Don’t miss a learning opportunity.

Many times, the best opportunities for learning do not occur in classrooms. This is especially true for administrators, as we perhaps have fewer chances to interact with students in the classrooms than our teachers do.

Consider a student that is “sent to the office.” (That phrase makes me cringe a little, but I know it happens more often than I care to believe.) Each administrator has a preference for dealing with student behaviors and potential discipline scenarios. The policies and techniques will vary according to student ages, school district policies, and by administrator philosophies. My sincere hope is that each situation is handled with an element of care and respect for the child as an individual. No two children are the same. Why should any two conversations about behavior be the same? Consistency and fairness can be obtained without doling out blanket consequences.

The poem above resonated strongly with me. The students who are most often referred to my office are those that are craving positive relationships with the adults in their lives. It is unlikely that a consequence alone will instill in them a desire to change behavior. What will? They want to be heard. They want to be valued. They want you to understand. So you have to listen.

Chris Wejr reminds us in his post The Power of Positivity that the positive connections we make with students and families are crucial in helping to build relationships and a community of learners. Make time every day, every week, all year long, to build those relationships with your students. Don’t wait until students appear outside your office door. Go to them. The cafeteria. They playground. Their sporting events. Their classrooms. Their homes. Be a positive part of their lives. And if they have to visit your office? Make it a comfortable place to be. I’ve heard so many people question why my office isn’t a cold and sterile place where children fear to be sent. Really? Do I want to be known as the person children fear in our school? Absolutely not! For that reason, my office is equipped with a basketball hoop, putting green, tabletop football and ping-pong, and giant beanbag chairs surrounded by books to read. I want students to visit! I want to hear all about their days and what they love about school and what they would change and what they are doing this weekend and what their favorite movies are and what hilarious new jokes they heard on the bus.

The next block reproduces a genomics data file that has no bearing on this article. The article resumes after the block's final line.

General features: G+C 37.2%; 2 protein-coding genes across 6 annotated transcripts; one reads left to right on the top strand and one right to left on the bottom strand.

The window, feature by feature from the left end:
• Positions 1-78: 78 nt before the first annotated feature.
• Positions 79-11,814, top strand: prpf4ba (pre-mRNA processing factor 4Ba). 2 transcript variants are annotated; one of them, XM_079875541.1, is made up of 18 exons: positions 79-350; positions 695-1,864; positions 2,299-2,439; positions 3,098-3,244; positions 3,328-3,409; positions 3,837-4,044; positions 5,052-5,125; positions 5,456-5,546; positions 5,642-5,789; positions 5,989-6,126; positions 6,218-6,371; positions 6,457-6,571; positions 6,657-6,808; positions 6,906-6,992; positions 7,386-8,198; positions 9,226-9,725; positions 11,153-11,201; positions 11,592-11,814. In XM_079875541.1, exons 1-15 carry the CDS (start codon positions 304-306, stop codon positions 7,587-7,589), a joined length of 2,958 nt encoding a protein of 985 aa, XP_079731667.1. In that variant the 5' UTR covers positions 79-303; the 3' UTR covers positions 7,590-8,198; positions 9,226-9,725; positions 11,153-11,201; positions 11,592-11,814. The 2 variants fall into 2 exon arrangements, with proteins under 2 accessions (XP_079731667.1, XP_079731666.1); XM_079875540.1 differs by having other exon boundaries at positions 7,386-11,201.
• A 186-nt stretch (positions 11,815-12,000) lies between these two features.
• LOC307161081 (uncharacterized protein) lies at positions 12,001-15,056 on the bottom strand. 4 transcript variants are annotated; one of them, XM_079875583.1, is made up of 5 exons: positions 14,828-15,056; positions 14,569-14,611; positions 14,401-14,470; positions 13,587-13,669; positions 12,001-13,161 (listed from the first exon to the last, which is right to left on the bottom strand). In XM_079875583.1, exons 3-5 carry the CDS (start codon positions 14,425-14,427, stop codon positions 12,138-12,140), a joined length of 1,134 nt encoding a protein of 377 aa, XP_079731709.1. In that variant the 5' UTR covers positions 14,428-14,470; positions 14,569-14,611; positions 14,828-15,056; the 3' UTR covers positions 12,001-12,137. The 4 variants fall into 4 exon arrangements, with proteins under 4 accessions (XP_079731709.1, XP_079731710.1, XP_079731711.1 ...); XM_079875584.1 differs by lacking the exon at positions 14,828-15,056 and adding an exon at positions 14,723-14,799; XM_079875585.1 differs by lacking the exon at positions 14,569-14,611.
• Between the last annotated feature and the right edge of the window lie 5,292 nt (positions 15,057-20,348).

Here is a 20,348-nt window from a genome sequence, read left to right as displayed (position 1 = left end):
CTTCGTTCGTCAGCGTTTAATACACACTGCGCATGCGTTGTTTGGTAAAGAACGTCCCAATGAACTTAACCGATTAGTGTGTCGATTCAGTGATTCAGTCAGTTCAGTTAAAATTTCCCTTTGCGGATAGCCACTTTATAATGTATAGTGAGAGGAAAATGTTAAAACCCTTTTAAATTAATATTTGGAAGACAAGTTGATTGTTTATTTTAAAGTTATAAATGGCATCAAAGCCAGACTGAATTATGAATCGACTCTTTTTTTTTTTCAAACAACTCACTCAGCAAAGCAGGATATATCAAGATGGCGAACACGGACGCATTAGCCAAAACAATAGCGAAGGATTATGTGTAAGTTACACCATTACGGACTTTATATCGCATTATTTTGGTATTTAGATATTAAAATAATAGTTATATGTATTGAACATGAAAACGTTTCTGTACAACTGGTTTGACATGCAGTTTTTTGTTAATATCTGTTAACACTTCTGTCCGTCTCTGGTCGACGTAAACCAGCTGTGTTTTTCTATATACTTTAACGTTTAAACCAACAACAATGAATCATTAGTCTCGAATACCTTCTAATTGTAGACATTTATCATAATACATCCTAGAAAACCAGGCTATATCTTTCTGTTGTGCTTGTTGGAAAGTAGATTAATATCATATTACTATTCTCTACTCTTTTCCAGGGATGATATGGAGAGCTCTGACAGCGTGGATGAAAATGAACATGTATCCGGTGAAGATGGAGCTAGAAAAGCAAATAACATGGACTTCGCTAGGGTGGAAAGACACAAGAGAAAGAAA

Will you be that someone? The person who looks a child in the eye? Who helps him learn more about this tricky business that we call life? By engaging in thoughtful, caring conversation and collaborative problem-solving with students in need, students will learn to trust and believe in themselves as learners, and set out on the road to making better choices. They’ll know they have a supporter in you.

And you? I guarantee you will leave the conversation having learned a thing or two.

11 Replies to “Don’t miss a learning opportunity.”

    1. Hi, Karen, I appreciate your comments. Kids definitely know when we are being genuine in our interactions with them. It’s so important that we strive to do so!

  1. Lyn, your description of your office and how inviting it is for kids reminds me of a principal in our District. She was a funky person, wore big yellow rubber boots when it rained so she could be out at recess with kids, allowed kids to play board games in the halls on inside days, and filled her office with fun kid things to do. It was amazing just entering the school, it felt different. It had a very positive vibe and the kids behavior overall reflected this.

    Good on you to promote such a positive atmosphere for you school. It is good for kids!

    Brian

    1. Brian, thanks for your comments! I like to think there’s a positive vibe in our school also. I agree you pick up on the energy of a school just by walking through the doors! It’s so important to cultivate this!

  2. When a kid gets “sent to my office” I take it as a learning opportunity. I learn about them, their family, theiir friends , they learn the skills trhey need to not get sent next time. Sometimes it’s about self-regulation, sometimes it’s as simplke as learning that someone cares.

    I always listen to the child, focus on what they’ve done in the situation and get them to admit and learn from their mistakes. then I ask what I and they can do to help them.

    I can do this because I build the relationship with the child outside of my office. Out at recess, sitting on the carpet in their class, greeting them at the front door.

    Thanks Lyn, for validating what I do and making me know it’s OK to help the kids who need the most help when they need the most help. And in the long run, that will help the teachers.,

  3. Great post. Thank you for breaking the cycle of negativity that some children experience every day. A positive conversation with a smile goes a long way!

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